5 August 2010 – Case of the Week #183
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Case of the Week #183
An elderly patient had a tumor behind the left ear. Eight years ago, he had a parotid tumor excised, with an unknown diagnosis.
What is your diagnosis?
Acinic cell carcinoma, metastatic
Review of the original slides showed similar histology as the current tumor.
Acinic cell carcinoma is defined as a salivary gland tumor with acinar cell differentiation. It represents up to 10% of salivary gland tumors. It often presents in patients under age 50, and is more common in females through age 50, with equal gender frequencies at older ages (Cancer Epidemiol Biomarkers Prev 2009;18:2899). It usually affects the parotid and minor salivary glands, as well as parotid lymph nodes. Clinically, it is less aggressive than other salivary gland tumors.
The tumors are typically encapsulated, 3 cm or less, tan-gray, solid or cystic. Only 3% are bilateral or multicentric. Most patients present with T1 or T2 disease.
Histologic patterns are variable, including solid, microcystic, papillary/cystic or follicular. The typical tumor cell resembles the salivary serous cell with basophilic granular cytoplasm, but there may also be clear cells containing glycogen or mucin, vacuolated cells or smaller glandular cells. Mitotic figures are rare. High grade transformation (previously called dedifferentiation) is rare, and has polymorphic cells with a high mitotic rate arranged in glandular and solid growth patterns with comedonecrosis (Am J Surg Pathol 2009;33:1137). Other rarely reported features are neuroendocrine differentiation (Head Neck Pathol 2009;3:163) and psammoma bodies (Acta Cytol 2009;53:440).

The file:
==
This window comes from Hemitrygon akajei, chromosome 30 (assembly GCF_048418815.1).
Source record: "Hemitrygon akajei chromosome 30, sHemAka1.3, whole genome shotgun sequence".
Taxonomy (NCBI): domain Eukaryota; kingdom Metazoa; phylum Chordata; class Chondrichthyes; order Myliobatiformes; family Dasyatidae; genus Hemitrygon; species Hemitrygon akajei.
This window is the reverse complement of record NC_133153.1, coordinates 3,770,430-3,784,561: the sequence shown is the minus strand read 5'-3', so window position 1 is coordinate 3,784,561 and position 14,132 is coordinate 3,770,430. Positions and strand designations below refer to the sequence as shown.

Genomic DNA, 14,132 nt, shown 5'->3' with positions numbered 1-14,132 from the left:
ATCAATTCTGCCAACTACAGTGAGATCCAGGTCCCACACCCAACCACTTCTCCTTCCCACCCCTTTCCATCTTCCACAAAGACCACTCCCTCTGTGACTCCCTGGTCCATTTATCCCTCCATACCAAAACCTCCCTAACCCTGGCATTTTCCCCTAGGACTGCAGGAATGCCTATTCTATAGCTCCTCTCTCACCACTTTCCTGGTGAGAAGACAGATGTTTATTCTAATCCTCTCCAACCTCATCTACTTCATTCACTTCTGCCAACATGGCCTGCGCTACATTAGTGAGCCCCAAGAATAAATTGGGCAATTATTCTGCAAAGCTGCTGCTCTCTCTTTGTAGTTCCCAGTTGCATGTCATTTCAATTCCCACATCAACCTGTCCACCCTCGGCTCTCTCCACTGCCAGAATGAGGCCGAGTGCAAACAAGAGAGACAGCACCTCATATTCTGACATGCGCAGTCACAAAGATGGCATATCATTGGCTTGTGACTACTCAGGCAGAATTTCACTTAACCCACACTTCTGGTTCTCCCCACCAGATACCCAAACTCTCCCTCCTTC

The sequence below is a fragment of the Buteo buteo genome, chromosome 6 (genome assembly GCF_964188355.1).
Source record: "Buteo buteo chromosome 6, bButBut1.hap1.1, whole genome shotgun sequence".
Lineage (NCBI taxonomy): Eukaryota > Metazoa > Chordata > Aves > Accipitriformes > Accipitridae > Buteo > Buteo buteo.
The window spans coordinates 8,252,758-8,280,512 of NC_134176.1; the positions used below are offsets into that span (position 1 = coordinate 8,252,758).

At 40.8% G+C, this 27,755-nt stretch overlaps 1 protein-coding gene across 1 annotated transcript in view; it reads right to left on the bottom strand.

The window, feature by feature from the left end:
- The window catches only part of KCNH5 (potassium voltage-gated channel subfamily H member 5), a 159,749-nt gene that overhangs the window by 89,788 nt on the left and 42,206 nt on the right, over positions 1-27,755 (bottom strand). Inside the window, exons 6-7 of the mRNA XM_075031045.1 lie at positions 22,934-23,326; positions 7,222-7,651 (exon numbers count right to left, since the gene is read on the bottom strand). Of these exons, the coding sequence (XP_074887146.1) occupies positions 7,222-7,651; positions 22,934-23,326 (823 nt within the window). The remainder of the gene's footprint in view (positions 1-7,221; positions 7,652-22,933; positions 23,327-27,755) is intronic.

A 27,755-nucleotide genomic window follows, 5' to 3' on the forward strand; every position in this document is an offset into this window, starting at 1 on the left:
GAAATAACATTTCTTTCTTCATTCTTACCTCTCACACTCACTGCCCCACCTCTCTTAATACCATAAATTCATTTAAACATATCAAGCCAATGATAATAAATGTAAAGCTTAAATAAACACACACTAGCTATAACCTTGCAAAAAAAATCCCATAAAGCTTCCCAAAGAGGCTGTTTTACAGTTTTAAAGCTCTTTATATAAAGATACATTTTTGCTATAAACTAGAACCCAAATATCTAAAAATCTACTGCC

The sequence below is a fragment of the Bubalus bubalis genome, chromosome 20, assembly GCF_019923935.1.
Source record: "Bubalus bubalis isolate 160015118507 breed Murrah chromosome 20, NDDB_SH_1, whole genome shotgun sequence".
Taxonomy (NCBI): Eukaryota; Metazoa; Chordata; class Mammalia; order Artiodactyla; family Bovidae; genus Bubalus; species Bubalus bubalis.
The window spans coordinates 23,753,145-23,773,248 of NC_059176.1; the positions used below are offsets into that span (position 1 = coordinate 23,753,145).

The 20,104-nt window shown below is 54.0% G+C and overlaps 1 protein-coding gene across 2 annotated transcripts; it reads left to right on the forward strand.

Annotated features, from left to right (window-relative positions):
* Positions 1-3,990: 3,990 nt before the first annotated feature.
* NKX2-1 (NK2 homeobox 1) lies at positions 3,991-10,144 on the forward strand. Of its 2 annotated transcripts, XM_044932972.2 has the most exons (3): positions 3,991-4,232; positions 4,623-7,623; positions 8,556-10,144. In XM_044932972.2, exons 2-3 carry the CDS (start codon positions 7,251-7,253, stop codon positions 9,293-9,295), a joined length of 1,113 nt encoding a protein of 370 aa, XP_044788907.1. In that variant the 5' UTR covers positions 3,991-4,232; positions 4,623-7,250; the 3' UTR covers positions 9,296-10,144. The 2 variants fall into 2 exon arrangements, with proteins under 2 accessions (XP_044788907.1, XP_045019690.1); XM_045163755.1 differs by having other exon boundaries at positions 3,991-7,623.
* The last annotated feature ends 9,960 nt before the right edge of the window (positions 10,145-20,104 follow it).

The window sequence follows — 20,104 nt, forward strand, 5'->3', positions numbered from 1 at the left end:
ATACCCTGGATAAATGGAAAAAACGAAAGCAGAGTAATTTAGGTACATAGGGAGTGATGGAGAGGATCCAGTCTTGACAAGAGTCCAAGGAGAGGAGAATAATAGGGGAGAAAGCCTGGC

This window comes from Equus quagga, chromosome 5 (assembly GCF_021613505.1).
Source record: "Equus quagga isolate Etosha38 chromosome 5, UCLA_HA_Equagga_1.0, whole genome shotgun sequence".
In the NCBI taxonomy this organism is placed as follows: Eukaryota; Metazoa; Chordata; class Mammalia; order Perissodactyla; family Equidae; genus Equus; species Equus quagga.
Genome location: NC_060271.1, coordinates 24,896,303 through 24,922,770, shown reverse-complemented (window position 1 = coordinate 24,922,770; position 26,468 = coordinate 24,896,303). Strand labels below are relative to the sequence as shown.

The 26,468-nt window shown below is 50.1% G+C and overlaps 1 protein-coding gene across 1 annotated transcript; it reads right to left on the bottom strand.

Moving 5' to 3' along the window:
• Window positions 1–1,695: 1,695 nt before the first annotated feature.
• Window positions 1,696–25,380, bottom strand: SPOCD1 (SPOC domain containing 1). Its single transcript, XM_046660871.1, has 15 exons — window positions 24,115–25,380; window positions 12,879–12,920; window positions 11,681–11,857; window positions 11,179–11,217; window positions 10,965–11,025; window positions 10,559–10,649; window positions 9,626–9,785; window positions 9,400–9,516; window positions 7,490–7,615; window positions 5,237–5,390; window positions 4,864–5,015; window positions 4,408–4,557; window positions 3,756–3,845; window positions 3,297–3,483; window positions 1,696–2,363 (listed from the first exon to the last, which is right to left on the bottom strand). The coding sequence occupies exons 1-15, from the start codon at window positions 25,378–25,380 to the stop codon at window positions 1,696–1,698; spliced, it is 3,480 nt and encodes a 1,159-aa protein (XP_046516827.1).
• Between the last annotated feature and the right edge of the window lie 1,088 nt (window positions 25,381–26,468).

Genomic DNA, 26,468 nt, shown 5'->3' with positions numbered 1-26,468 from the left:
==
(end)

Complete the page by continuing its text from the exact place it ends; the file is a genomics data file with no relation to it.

Tumor cells are immunoreactive for serous cell markers, including keratin, alpha-1-antichymotrypsin and alpha amylase. The cytoplasmic granules are PAS+ diastase resistant.
The differential diagnosis includes normal parotid tissue, which contains interlobular ducts and a lobular architecture, not found in acinar tumors.
Treatment consists of surgical excision with negative margins, with possible radiation therapy or lymph node dissection. Patients have a five year overall survival of 90% (Cancer 2009;115:2128). Overall, 10-15% develop metastases, usually to local lymph nodes. Recurrence occurs in 10-30%, often due to inadequate excision. Additional poor prognostic factors include extracapsular extension, facial nerve sacrifice, lymph node involvement at presentation, and high grade features.
Nat Pernick, M.D., President
30100 Telegraph Road, Suite 408
Bingham Farms, Michigan (USA) 48025
Alternate email: NatPernick@gmail.com